Abstract: Hypertension is the leading cause of cardiovascular disease worldwide. Long-term arsenic exposure has been linked to increased risk for hypertension; however, little is known whether a previous exposure has lingering effects on hypertension after the exposure being reduced significantly for decades. The study cohort was established in 1990 in an arseniasis-endemic area of 3 villages – Homei, Fuhsin, and Hsinming in Putai Township located on the southwestern coast of Taiwan, where residents were exposed to artesian well water (median level=700 to 930μg/L) until early 1970s. The original cohort consisted of 490 non-hypertensive residents over 30-yrs-old and 352 of them were successfully followed up in 2002/03. Arsenic concentrations in the artesian well water consumed by residents during 1960s were used to indicate the previous exposure while urinary arsenic species measured in 2002/3 was used to represent current exposure. Hypertension incidences were 27.4, 65.6, and 69.1, per 1000person-years for men aged 35-49, 50-64, and 65-74years, respectively being higher than the corresponding rates of 25.1, 46.1, and 57.2 in a community-based longitudinal study. Cancer was the major cause of the total deaths (17/30=57%). Diastolic blood pressure was shown to increase with an increased cumulative arsenic ingestion from drinking water (β=0.27, p<0.001). The incidence was increased by 2.43-fold in subjects of As(V)≥2.67μg/g creatinine as compared to those of As(V)<1.20μg/g creatinine (the third vs. first tertile; p=0.047) after adjustment for conventional risk factors. This study suggests that three decades after cessation of drinking artesian well water, residents of the endemic area are still at increased risk for developing hypertension, particularly those who excrete high amounts of As(V).

Click here to obtain the paper (fee).

 

Giles et al 2011: Iron and aluminum based adsorption strategies for removing arsenic from water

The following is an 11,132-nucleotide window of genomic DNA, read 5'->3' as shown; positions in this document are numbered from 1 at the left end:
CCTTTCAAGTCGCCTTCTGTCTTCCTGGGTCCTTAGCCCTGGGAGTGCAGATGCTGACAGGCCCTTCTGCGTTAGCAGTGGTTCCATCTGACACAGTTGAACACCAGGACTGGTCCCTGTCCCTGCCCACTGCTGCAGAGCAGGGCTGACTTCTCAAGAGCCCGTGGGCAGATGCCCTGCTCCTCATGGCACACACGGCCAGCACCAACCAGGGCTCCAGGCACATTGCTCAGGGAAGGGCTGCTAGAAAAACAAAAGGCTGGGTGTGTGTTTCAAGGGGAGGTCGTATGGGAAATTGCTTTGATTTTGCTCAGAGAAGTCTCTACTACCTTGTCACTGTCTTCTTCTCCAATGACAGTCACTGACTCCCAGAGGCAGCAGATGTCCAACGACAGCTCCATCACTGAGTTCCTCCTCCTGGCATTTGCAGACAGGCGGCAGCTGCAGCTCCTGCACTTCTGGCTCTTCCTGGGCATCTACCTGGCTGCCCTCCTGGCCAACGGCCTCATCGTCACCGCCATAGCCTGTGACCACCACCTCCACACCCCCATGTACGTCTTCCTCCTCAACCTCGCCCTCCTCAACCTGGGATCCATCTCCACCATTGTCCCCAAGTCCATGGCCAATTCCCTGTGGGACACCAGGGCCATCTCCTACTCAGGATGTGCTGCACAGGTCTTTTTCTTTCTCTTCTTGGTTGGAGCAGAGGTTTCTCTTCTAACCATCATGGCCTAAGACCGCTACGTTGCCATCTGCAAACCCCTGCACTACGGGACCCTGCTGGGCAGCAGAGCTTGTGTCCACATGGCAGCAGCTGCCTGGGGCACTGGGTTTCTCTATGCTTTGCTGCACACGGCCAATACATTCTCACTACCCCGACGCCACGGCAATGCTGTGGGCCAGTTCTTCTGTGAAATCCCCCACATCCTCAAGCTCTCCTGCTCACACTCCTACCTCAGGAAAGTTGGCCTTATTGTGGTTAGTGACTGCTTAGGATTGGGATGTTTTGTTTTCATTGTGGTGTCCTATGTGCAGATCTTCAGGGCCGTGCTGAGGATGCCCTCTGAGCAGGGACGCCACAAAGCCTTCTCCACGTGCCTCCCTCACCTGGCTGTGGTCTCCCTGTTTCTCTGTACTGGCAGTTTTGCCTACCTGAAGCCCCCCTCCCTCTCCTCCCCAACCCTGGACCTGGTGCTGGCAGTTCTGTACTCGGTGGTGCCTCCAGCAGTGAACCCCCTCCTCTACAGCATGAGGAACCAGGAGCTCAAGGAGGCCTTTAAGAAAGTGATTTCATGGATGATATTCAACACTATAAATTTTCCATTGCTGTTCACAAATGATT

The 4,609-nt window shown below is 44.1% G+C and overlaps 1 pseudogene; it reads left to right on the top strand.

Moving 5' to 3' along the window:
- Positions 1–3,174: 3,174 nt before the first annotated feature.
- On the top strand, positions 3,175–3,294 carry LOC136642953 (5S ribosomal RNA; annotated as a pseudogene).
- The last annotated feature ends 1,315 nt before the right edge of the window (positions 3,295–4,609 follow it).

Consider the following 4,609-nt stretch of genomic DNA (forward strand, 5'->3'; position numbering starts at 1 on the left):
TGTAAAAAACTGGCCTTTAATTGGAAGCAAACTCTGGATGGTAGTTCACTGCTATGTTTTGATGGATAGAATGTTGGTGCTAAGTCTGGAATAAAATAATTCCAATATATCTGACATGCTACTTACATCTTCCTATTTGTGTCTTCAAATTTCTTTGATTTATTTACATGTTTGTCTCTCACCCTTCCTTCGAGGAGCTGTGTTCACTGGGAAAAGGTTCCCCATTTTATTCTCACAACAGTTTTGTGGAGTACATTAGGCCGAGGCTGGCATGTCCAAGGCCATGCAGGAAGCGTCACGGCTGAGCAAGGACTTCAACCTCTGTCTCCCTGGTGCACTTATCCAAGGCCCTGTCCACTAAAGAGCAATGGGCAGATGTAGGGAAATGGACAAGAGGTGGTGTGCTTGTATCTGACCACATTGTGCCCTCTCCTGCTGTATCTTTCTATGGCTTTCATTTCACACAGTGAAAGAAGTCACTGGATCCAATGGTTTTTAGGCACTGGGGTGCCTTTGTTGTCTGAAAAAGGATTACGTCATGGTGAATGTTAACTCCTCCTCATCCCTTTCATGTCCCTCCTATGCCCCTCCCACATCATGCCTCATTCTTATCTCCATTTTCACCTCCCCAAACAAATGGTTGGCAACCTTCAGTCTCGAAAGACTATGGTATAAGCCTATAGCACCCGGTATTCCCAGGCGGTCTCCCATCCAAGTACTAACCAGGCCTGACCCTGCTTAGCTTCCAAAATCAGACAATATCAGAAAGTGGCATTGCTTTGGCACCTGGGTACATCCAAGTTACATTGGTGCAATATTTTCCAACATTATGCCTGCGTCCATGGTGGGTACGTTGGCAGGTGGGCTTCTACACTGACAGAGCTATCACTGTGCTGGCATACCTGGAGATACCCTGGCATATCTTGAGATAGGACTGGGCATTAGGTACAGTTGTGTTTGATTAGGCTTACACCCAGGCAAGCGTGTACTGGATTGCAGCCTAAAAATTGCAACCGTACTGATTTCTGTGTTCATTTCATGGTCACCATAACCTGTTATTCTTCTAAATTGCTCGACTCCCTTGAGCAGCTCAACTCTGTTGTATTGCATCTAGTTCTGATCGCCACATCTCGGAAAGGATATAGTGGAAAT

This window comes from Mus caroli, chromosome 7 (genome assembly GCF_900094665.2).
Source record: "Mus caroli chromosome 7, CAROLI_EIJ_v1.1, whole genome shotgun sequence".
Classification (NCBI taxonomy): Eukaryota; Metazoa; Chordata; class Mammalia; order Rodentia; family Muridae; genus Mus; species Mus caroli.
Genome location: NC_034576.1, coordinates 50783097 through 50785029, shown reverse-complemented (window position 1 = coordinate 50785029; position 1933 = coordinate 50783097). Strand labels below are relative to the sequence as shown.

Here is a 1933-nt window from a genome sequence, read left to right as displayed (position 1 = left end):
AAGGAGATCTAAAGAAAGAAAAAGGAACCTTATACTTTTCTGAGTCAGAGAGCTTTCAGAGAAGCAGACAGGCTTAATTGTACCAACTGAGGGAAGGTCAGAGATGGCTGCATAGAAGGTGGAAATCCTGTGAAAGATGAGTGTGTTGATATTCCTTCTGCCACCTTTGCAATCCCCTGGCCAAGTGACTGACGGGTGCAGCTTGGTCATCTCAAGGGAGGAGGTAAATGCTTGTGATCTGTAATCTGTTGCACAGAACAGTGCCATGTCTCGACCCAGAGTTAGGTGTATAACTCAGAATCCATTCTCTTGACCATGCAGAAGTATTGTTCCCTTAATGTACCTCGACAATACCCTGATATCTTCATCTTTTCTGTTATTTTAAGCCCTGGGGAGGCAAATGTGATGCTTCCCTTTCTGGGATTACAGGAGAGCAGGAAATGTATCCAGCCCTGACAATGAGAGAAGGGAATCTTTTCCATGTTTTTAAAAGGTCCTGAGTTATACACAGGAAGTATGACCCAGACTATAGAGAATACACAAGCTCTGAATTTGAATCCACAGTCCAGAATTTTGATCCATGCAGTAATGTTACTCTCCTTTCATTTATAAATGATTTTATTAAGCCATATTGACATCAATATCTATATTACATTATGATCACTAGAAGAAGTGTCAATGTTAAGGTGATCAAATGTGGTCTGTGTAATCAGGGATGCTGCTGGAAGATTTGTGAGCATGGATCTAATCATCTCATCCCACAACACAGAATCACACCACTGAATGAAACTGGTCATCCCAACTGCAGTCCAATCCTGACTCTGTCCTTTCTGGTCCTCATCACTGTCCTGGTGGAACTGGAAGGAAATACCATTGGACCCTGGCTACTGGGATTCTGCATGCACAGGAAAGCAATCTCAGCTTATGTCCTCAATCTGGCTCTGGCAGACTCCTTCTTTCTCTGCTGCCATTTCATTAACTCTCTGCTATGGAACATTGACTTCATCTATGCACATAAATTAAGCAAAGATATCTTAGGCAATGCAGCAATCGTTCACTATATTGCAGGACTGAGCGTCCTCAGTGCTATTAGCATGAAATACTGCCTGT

A general review paper on arsenic removal, though it does not have much to do with environmental management….

Giles, D.E., M. Mohapartra, T.B. Issa, S. Anand, and P. Singh. 2011. Iron and aluminium based adsorption strategies for removing arsenic from water. Journal of Environmental Management, Aug 24. doi:10.1016/j.jenvman.2011.07.018

Abstract: Arsenic is a commonly occurring toxic metal in natural systems and is the root cause of many diseases and disorders. Occurrence of arsenic contaminated water is reported from several countries all over the world. A great deal of research over recent decades has been motivated by the requirement to lower the concentration of arsenic in drinking water and the need to develop low cost techniques which can be widely applied for arsenic removal from contaminated water. This review briefly presents iron and aluminium based adsorbents for arsenic removal. Studies carried out on oxidation of arsenic(III) to arsenic(V) employing various oxidising agents to facilitate arsenic removal are briefly mentioned. Effects of competing ions, As:Fe ratios, arsenic(V) vs. arsenic(III) removal using ferrihydrite as the adsorbent have been discussed. Recent efforts made for investigating arsenic adsorption on iron hydroxides/oxyhydroxides/oxides such as granular ferric hydroxide, goethite, akaganeite, magnetite and haematite have been reviewed. The adsorption behaviours of activated alumina, gibbsite, bauxite, activated bauxite, layered double hydroxides are discussed. Point-of-use adsorptive remediation methods indicate that Sono Arsenic filter and Kanchan™ Arsenic filter are in operation at various locations of Bangladesh and Nepal. The relative merits and demerits of such filters have been discussed. Evaluation of kits used for at-site arsenic estimation by various researchers also forms a part of this review.

Click here to obtain the full paper (fee).

Plastic bottle chips found to remove arsenic from water

Plastic bottle pieces coated with cysteine, an amino acid, will revome arsenic from water….click here.